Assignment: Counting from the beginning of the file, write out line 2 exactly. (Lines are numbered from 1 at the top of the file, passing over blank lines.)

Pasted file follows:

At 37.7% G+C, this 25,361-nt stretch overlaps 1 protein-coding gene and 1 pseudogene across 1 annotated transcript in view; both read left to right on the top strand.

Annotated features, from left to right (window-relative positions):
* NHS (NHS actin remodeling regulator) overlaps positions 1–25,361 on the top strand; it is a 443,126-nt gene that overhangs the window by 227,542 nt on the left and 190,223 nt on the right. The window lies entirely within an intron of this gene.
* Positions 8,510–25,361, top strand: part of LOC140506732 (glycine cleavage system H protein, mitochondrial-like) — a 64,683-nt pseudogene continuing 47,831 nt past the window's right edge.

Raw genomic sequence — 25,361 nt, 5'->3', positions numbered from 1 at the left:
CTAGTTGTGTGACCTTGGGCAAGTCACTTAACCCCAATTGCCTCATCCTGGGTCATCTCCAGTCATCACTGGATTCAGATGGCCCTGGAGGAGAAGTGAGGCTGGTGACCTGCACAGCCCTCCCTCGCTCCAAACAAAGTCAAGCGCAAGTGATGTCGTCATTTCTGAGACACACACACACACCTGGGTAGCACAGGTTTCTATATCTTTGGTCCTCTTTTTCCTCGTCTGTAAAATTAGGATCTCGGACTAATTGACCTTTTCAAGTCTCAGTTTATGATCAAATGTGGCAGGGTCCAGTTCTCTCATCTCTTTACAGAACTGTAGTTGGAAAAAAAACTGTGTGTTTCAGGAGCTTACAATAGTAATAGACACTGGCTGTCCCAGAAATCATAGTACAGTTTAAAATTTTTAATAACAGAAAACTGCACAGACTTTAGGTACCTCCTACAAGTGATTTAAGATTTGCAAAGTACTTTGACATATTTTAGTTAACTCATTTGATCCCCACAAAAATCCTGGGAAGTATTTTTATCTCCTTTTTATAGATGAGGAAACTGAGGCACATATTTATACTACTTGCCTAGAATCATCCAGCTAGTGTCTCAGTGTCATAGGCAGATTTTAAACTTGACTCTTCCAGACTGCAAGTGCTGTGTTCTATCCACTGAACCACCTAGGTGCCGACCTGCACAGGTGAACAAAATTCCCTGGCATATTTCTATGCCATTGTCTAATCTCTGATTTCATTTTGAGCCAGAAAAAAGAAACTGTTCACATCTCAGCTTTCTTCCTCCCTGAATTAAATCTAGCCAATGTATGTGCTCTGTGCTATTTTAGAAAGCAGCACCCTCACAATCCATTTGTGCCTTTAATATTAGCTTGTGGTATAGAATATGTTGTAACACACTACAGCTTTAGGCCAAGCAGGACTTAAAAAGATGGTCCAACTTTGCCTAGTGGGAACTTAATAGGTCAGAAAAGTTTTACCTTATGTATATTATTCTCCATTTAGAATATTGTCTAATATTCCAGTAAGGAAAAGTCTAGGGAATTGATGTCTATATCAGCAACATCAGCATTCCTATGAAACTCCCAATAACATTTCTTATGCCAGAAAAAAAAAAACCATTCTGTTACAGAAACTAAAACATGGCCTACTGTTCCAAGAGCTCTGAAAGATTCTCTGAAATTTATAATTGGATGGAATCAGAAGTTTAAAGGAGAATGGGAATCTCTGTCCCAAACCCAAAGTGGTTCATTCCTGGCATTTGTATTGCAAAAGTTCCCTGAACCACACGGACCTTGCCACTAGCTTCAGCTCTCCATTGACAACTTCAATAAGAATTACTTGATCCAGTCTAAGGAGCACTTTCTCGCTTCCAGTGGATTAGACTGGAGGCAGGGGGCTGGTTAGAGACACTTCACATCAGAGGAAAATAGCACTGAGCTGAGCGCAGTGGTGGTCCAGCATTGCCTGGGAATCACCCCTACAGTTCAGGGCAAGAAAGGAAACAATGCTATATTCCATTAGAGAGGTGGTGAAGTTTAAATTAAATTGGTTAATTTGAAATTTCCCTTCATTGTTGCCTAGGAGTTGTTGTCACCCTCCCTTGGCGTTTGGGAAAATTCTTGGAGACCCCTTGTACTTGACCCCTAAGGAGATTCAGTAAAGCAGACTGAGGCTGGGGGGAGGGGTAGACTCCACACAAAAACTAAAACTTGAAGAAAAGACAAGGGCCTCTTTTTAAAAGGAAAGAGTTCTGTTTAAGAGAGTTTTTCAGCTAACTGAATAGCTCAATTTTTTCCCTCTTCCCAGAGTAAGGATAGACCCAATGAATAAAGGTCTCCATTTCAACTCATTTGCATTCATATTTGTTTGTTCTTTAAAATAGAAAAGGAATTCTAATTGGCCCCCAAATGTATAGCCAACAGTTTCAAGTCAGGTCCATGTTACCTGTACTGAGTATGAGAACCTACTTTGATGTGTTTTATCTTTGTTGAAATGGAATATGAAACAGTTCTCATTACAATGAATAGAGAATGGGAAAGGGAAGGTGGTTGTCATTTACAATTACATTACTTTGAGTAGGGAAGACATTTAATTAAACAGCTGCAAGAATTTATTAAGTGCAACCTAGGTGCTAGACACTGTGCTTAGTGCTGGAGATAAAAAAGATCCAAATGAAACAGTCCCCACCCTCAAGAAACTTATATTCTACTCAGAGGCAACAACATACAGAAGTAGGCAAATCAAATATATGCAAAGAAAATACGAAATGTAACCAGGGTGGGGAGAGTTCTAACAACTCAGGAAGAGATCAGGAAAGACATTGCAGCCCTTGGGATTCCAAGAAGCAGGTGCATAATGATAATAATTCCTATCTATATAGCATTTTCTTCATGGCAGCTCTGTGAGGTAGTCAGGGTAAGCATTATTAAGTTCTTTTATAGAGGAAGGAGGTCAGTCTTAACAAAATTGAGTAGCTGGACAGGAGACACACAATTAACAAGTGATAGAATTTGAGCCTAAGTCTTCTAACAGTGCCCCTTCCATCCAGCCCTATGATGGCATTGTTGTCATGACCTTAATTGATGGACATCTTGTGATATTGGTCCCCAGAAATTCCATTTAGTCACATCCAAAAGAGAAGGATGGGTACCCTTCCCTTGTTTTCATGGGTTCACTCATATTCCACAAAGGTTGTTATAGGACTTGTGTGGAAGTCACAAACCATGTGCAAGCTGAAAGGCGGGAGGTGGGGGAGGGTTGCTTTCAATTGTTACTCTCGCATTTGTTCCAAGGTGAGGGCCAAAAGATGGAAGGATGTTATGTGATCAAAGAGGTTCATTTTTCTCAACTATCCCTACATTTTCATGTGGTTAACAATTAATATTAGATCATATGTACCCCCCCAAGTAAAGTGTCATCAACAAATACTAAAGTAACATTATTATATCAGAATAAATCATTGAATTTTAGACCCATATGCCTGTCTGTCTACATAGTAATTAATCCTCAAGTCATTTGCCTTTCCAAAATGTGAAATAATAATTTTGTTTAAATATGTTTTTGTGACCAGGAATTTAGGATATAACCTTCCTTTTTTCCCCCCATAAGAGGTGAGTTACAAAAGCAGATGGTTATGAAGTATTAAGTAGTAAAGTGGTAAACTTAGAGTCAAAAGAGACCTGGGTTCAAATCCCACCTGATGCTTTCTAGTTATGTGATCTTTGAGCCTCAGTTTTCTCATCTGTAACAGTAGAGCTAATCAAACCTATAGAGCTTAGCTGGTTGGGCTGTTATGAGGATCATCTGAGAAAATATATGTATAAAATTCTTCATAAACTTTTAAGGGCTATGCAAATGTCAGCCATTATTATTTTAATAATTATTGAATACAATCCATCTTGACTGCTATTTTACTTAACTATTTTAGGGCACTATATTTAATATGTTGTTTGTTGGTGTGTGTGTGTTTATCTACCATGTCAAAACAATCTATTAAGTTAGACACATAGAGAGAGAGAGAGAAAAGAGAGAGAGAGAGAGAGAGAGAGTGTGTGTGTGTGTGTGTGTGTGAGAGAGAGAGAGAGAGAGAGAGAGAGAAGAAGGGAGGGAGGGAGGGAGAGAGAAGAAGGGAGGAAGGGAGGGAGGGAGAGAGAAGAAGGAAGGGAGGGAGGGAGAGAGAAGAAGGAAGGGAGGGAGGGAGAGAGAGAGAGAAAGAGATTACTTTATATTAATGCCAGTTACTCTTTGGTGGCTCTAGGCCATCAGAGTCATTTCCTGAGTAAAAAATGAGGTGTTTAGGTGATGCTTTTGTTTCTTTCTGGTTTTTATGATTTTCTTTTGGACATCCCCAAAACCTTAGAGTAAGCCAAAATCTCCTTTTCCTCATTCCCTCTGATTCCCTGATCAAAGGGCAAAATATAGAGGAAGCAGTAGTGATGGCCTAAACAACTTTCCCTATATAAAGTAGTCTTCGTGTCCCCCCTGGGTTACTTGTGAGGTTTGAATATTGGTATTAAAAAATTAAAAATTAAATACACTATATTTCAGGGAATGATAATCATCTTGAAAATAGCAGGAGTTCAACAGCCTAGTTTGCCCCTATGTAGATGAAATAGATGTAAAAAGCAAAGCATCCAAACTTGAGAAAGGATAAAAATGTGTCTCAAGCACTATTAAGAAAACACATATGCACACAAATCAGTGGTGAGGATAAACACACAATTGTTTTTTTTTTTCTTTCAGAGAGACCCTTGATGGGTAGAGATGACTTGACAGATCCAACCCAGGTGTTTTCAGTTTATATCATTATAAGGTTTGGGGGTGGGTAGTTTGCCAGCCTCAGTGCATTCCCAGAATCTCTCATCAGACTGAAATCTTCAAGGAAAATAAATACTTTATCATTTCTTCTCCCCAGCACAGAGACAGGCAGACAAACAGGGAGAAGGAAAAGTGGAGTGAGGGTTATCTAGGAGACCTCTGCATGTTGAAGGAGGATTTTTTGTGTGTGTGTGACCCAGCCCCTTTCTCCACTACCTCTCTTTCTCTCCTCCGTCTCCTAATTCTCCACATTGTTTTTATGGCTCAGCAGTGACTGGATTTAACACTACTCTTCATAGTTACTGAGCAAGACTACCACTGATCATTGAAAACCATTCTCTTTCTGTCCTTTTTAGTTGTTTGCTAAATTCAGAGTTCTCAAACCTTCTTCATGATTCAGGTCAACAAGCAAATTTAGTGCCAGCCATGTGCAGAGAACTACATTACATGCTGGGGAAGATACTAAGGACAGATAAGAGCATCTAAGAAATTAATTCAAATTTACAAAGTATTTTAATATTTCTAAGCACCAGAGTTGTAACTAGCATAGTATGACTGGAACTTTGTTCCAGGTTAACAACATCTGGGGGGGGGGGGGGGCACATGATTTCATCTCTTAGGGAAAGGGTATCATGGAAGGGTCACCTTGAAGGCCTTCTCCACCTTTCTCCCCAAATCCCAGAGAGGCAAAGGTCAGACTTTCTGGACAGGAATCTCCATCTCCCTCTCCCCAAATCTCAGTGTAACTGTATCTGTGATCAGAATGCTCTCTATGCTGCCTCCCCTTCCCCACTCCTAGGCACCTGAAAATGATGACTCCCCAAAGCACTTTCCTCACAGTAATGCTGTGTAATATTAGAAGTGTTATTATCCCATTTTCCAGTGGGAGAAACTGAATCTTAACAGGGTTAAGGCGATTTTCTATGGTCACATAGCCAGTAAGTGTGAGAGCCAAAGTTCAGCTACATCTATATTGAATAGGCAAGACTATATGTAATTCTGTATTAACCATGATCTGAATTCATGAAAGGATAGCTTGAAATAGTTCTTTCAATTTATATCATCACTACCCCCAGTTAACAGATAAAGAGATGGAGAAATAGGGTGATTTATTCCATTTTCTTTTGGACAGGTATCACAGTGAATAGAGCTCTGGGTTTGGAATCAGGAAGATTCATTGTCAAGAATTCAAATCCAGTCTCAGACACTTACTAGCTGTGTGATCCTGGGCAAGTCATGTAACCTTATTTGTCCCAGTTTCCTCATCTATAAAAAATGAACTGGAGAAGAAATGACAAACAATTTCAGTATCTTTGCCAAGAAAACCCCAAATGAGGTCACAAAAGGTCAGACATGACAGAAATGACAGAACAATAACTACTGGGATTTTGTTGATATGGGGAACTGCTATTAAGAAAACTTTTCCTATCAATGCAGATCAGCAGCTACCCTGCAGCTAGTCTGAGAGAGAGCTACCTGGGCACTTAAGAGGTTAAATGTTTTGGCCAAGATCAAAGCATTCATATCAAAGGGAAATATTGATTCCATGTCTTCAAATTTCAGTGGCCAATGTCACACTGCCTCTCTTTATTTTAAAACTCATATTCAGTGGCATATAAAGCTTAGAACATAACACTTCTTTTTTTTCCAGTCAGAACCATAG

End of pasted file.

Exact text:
Annotated features, from left to right (window-relative positions):